PLUS: Smart buildings and the economics of the Kentucky Derby.
In space, no one can hear you… dream? Space company Orbital Assembly is planning to launch 2 space stations in 2025 and 2027, respectively, where you could potentially book a room. Your vacation amenities would include stunning views and varying levels of gravity.
In today’s email:
Wearables: Why they’re the future of health care.
Chart: The Kentucky Derby means business.
Smart buildings: Are they a smart move?
Around the web: The history of viral content, deep fake music vids, communities for side hustlers, and more cool internet finds.
🎧 On the go? Listen to today’s quick podcast to hear Jacob and Rob talk shop about Dirt (not the ground schmutz), the economics of the Kentucky Derby, and how wearables can impact the future of health.
The big idea
Are wearables the future of health care?
When Fitbit hit the scene in 2008, it sparked a step-counting revolution.
As technology evolves, modern wearables are capturing more granular measurements and, per The Economist, could play a massive role in mainstream health care going forward.
So where do wearables fit in?
The Economist lays out 3 reasons why wearables could take modern health care to the next level:
Early diagnosis: Some examples include the Oura ring’s ability to predict menstrual cycles, and Whoop’s ability to detect covid early using respiratory rate data. In the future, this could include a wider spectrum of psychological and physical diagnosis.
Personalized treatment: One example is Levels, which pairs a continuous glucose monitor with a smartphone app to track how a user’s diet impacts their blood sugar, prompting many users to make dietary changes. In the future, this could expand beyond food to help people determine which prescriptions will be most effective for treating their conditions.
Managing chronic disease: Counting steps has proven to be useful for patients with chronic heart disease, and continuous glucose monitors help monitor diabetes. In the future, wearables could also aid in treating dementia and Alzheimers.
But before wearables become part of everyday treatment, there are some kinks to iron out.
… is a contentious issue in healthcare, and determining who should own what data and how it should be shared raises legitimate questions. Most wearables collect a ton of data — fueling worries that it could be abused.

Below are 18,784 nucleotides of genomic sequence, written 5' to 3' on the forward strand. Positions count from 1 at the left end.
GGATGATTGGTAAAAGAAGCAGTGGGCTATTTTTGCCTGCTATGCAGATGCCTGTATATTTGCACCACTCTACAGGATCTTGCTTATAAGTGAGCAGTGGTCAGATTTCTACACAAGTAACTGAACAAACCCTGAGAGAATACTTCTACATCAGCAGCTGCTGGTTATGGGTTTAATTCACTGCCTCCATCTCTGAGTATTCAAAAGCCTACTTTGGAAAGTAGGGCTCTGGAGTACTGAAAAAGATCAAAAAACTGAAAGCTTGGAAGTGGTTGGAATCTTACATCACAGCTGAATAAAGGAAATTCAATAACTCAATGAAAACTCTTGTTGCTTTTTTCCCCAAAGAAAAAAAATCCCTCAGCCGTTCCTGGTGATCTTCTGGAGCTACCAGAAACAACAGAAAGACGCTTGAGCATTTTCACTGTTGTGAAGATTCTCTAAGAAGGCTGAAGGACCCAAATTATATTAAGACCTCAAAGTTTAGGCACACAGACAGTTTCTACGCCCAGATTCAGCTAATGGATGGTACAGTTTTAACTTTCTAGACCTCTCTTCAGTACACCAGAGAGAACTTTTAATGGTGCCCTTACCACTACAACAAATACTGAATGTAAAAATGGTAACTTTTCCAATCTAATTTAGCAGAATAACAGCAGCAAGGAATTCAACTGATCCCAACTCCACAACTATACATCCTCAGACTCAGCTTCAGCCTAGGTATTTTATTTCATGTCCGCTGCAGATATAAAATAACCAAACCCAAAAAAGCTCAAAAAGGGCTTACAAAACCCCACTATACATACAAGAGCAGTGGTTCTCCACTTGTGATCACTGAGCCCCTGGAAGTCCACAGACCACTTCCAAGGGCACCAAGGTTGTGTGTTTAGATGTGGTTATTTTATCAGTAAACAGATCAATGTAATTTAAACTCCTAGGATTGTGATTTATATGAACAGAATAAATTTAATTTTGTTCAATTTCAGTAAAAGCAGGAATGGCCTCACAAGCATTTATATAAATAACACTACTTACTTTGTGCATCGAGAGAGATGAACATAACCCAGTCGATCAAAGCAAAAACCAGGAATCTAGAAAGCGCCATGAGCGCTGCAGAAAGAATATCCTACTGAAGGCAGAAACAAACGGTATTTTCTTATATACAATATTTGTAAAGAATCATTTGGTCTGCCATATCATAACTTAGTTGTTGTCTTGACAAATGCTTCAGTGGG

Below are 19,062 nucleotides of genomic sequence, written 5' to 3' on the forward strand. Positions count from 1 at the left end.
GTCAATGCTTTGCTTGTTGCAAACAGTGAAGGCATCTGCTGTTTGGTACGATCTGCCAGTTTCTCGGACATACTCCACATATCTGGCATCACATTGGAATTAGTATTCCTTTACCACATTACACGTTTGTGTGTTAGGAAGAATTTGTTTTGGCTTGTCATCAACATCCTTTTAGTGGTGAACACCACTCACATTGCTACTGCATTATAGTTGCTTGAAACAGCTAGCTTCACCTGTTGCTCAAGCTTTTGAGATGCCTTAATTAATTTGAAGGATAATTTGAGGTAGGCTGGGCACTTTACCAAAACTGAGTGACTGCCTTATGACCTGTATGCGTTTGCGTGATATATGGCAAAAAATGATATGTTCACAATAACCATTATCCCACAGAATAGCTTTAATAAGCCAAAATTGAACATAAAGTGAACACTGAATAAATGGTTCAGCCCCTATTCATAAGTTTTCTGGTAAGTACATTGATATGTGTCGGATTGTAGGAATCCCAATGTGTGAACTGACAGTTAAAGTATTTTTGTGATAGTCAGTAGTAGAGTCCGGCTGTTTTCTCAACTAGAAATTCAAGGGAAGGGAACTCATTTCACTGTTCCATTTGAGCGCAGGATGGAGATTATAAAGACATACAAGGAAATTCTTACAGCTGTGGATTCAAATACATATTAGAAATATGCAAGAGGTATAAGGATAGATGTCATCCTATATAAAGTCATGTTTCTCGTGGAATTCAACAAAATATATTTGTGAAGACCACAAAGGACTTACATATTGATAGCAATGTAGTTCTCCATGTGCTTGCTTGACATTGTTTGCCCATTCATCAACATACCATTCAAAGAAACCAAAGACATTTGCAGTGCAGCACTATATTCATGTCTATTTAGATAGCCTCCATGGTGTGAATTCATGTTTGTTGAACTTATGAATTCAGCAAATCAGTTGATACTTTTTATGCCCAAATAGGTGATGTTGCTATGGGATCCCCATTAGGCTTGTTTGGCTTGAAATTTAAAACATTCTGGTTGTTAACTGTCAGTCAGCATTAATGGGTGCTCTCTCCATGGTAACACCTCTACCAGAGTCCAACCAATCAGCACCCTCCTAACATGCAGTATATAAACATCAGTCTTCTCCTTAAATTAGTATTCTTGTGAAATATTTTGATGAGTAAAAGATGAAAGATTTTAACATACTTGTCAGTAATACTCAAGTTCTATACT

The health care system isn’t exactly known for moving fast, which means it could take a while for regulators to put rules in place.
But the promise of wearables is huge. At the very least, being able to connect data from wearables to individual health records would allow doctors to monitor key markers over time, and capture quicker feedback on how treatments are working.
BTW: If you’re interested in building in the wearables space, the Trends team put together a report on some of the hottest opportunities in the sector.
Ugly Monday: As a wide sell-off continues across the market, the S&P 500 dropped to its lowest point in over a year.
One clean day: For the 1st time, California’s power grid was powered 100% by renewables on April 30. The state’s goal is to reach 100% clean energy by 2045.
Cutting back: Uber’s CEO said the company would slow hiring amid a “seismic shift” in the market. The company will also cut marketing costs and focus on profitability.
Pay dirt: Dirt, a newsletter funded through community NFTs, raised a $1.2m seed round to expand its Web3 media ecosystem.
Breaking barriers: Women make up 40% of all business owners, but many still face inequities when starting their ventures. The Hustle surveyed 80+ female entrepreneurs about their experiences; here is some of their best advice for women taking the plunge into being their own bosses.
Voyage Foodsraised $36m for its ethical no-peanut peanut butter and cacao-free chocolate, which customers can expect to see in stores later this year. #ecommerce-retail